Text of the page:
In the previous lab you configured static neighbors on a frame relay hub-and-spoke between R1 and R2, R1 and R3, R1 and R4. After verification you should have noticed that routes from R2 did not get propagated to R4 through the hub. This is by default the normal operation of EIGRP and this is caused by a loop prevention mechanism called split-horizon.
The split horizon rule simply states that routes will not be advertised back out an interface in which they were received on. After all; if a router sends route updates to a neighbor why would that router need to have the neighboring router re-advertise those routes back to the originating router? The simple answer is that its not needed.
However in some scenarios EIGRP IP split horizon is required to be disabled to ensure intended operation; for example a hub and spoke topology where the physical interface has multiple IP’s mapped to specific PVC’s out a single physical interface. In this case the normal behavior is that routes learned via an interface will not be re-advertised back out that interface so in that case, with the previous lab R2’s routes being advertised to R1’s Serial0/0 interface would not be re-advertised back out R1’s Serial0/0 interface to R3 and R4.
In a case like this you’d need to disable EIGRP split-horizon using the no ip split-horizon eigrp as# command in interface configuration mode. This disables split-horizon on a per interface basis for the specified EIGRP autonomous system.
This lab will continue to build upon the topology used in Lab 8-2 and other labs that are found in Section 8.
Familiarize yourself with the following new command(s);
|no ip split-horizon eigrp as#||This command is executed in interface configuration mode to disable ip split-horizon for the specified EIGRP autonomous system.|
Objective 1. – Disable IP Split-Horizon for EIGRP Autonomous System 10 on R1′s Frame-Relay Hub interface.
R1>enable R1#configure terminal Enter configuration commands, one per line. End with CNTL/Z. R1(config)#interface Serial0/0 R1(config-if)#no ip split-horizon eigrp 10 R1(config-if)#end R1# %DUAL-5-NBRCHANGE: IP-EIGRP(0) 10: Neighbor 10.80.234.4 (Serial0/0) is resync: split horizon changed %DUAL-5-NBRCHANGE: IP-EIGRP(0) 10: Neighbor 10.80.234.3 (Serial0/0) is resync: split horizon changed %DUAL-5-NBRCHANGE: IP-EIGRP(0) 10: Neighbor 10.80.234.2 (Serial0/0) is resync: split horizon changed %SYS-5-CONFIG_I: Configured from console by console R1#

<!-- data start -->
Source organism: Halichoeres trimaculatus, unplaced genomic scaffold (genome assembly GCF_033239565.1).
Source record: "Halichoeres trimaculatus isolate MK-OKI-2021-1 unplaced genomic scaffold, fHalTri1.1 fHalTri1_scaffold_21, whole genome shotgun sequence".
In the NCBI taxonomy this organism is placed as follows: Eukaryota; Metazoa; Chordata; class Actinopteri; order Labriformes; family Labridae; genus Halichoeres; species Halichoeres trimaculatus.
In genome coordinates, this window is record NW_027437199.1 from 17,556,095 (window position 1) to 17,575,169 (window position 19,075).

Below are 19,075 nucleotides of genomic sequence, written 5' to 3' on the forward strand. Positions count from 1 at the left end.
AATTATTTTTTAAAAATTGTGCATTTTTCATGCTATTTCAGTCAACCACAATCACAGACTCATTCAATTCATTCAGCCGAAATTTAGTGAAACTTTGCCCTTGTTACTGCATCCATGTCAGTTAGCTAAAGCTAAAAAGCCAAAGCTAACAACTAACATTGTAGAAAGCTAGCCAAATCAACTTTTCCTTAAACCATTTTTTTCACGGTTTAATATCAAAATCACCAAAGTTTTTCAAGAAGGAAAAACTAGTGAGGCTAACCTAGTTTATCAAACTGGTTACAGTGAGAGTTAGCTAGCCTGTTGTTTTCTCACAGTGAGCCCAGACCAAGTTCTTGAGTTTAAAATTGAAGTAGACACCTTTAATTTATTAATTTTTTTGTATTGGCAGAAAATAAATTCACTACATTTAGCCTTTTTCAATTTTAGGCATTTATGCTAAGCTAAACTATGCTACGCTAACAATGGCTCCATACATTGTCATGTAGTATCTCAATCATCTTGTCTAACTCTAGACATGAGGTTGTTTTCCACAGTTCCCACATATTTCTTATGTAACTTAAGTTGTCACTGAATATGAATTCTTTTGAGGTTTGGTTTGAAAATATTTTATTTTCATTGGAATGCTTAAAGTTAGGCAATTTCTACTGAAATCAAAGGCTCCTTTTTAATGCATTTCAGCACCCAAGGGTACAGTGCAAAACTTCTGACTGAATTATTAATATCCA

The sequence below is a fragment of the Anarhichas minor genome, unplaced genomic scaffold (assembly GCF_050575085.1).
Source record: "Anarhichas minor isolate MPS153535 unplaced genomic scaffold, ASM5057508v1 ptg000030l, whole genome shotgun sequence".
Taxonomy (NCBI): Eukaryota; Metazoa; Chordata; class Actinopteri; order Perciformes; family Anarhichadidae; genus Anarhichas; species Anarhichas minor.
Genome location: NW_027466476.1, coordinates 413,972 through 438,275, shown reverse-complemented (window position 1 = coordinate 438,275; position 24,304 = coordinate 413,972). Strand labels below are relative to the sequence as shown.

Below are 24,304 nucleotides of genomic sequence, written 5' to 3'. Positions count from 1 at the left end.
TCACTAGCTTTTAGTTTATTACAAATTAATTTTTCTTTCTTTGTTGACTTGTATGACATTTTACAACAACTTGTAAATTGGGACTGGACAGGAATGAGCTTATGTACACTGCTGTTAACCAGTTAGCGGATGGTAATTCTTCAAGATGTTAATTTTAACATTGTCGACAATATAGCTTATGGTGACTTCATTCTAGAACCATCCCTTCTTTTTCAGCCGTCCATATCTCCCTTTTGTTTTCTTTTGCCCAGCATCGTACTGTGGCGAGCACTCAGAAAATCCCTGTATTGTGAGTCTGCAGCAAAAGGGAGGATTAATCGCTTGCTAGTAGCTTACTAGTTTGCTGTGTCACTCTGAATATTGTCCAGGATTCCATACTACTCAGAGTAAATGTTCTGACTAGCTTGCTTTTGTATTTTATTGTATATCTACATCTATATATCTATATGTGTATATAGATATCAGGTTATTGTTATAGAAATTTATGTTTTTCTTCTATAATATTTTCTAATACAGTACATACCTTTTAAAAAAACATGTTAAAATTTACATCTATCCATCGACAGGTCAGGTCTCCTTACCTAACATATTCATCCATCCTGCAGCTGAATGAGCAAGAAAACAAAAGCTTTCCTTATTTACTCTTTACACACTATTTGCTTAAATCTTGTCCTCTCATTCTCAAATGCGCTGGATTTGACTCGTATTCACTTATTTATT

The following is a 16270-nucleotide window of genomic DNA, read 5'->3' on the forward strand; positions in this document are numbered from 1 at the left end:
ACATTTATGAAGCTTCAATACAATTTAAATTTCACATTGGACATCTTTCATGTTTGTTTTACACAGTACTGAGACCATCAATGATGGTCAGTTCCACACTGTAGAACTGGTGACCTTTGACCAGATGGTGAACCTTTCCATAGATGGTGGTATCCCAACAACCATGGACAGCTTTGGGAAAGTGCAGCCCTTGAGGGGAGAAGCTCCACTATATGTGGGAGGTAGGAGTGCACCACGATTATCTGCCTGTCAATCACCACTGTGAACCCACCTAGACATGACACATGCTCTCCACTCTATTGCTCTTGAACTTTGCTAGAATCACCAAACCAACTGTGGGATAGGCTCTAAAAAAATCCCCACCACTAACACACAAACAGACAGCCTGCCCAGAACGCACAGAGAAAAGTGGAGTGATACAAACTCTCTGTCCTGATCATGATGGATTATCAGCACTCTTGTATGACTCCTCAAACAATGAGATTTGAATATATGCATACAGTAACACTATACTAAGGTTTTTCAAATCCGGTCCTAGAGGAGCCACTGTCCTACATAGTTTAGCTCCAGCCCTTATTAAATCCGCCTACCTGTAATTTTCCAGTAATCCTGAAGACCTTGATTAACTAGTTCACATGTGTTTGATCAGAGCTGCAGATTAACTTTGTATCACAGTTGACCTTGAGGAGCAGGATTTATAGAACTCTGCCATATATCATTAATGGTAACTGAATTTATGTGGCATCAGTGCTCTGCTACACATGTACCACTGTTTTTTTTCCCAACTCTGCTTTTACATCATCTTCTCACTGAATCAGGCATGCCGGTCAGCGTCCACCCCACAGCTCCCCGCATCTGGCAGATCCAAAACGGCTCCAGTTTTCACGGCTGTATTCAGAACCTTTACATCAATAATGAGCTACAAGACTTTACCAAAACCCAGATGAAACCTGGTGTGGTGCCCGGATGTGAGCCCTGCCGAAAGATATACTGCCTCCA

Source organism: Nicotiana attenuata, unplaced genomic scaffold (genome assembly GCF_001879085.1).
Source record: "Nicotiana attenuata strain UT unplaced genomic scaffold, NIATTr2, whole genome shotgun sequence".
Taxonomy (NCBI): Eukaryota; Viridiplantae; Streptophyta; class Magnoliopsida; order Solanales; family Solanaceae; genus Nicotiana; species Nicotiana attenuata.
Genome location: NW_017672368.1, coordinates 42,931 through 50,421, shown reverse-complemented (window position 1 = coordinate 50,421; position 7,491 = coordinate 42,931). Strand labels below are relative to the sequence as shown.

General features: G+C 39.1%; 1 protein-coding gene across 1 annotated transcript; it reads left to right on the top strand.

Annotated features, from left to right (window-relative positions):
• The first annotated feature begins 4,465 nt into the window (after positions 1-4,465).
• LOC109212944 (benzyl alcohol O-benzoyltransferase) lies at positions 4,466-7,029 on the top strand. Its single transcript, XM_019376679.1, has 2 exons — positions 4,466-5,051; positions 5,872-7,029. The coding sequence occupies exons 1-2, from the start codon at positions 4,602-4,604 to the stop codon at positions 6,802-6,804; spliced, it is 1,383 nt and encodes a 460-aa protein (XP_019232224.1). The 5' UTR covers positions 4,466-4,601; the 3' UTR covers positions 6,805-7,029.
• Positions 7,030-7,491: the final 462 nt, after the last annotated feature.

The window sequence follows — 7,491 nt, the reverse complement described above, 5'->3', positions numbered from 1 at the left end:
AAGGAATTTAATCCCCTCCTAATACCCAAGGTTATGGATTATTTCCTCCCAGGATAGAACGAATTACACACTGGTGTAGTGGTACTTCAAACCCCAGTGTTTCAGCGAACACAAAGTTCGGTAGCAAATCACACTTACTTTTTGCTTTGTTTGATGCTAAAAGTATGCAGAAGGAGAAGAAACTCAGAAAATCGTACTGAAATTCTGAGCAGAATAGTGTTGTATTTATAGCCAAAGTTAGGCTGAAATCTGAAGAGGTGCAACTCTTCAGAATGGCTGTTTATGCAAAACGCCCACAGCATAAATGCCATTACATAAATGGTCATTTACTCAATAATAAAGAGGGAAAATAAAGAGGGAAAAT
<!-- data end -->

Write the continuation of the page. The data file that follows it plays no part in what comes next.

Objective 2. – Verify that routes from R2 and R3 are now being propagated through the hub to R4 and R5. Ping R2′s Lo0 interface from R5′s Lo0 interface to ensure IP reachability.
R5#show ip route Codes: C - connected, S - static, R - RIP, M - mobile, B - BGP D - EIGRP, EX - EIGRP external, O - OSPF, IA - OSPF inter area N1 - OSPF NSSA external type 1, N2 - OSPF NSSA external type 2 E1 - OSPF external type 1, E2 - OSPF external type 2 i - IS-IS, su - IS-IS summary, L1 - IS-IS level-1, L2 - IS-IS level-2 ia - IS-IS inter area, * - candidate default, U - per-user static route o - ODR, P - periodic downloaded static route Gateway of last resort is not set 10.80.0.0/8 is variably subnetted, 11 subnets, 4 masks C 10.80.50.0/24 is directly connected, Loopback0 D 10.80.40.0/24 [90/2297856] via 10.80.45.1, 01:13:18, Serial0/1 D 10.80.23.1/32 [90/3705856] via 10.80.45.1, 00:01:44, Serial0/1 D 10.80.23.0/30 [90/3705856] via 10.80.45.1, 00:01:44, Serial0/1 D 10.80.23.2/32 [90/3705856] via 10.80.45.1, 00:01:44, Serial0/1 D 10.80.30.0/24 [90/3321856] via 10.80.45.1, 00:01:44, Serial0/1 C 10.80.45.1/32 is directly connected, Serial0/1 C 10.80.45.0/30 is directly connected, Serial0/1 D 10.80.20.0/24 [90/3321856] via 10.80.45.1, 00:01:45, Serial0/1 D 10.80.10.0/24 [90/2809856] via 10.80.45.1, 01:07:51, Serial0/1 D 10.80.234.0/29 [90/2681856] via 10.80.45.1, 01:13:18, Serial0/1 R5#
As shown above you can see that R5 now has routes to R2’s Lo0 interface and the next hop to that destination is R4 so with that in mind, R4 also knows how to get there otherwise it would not advertise that specific route.
To verify that R5 has ip reachability to R2’s Lo0 interface you can pink R2’s Lo0 interface from R5’s Lo0 interface as shown below;
R5#ping 10.80.20.1 source lo0 Type escape sequence to abort. Sending 5, 100-byte ICMP Echos to 10.80.20.1, timeout is 2 seconds: Packet sent with a source address of 10.80.50.1 !!!!! Success rate is 100 percent (5/5), round-trip min/avg/max = 164/274/380 ms R5#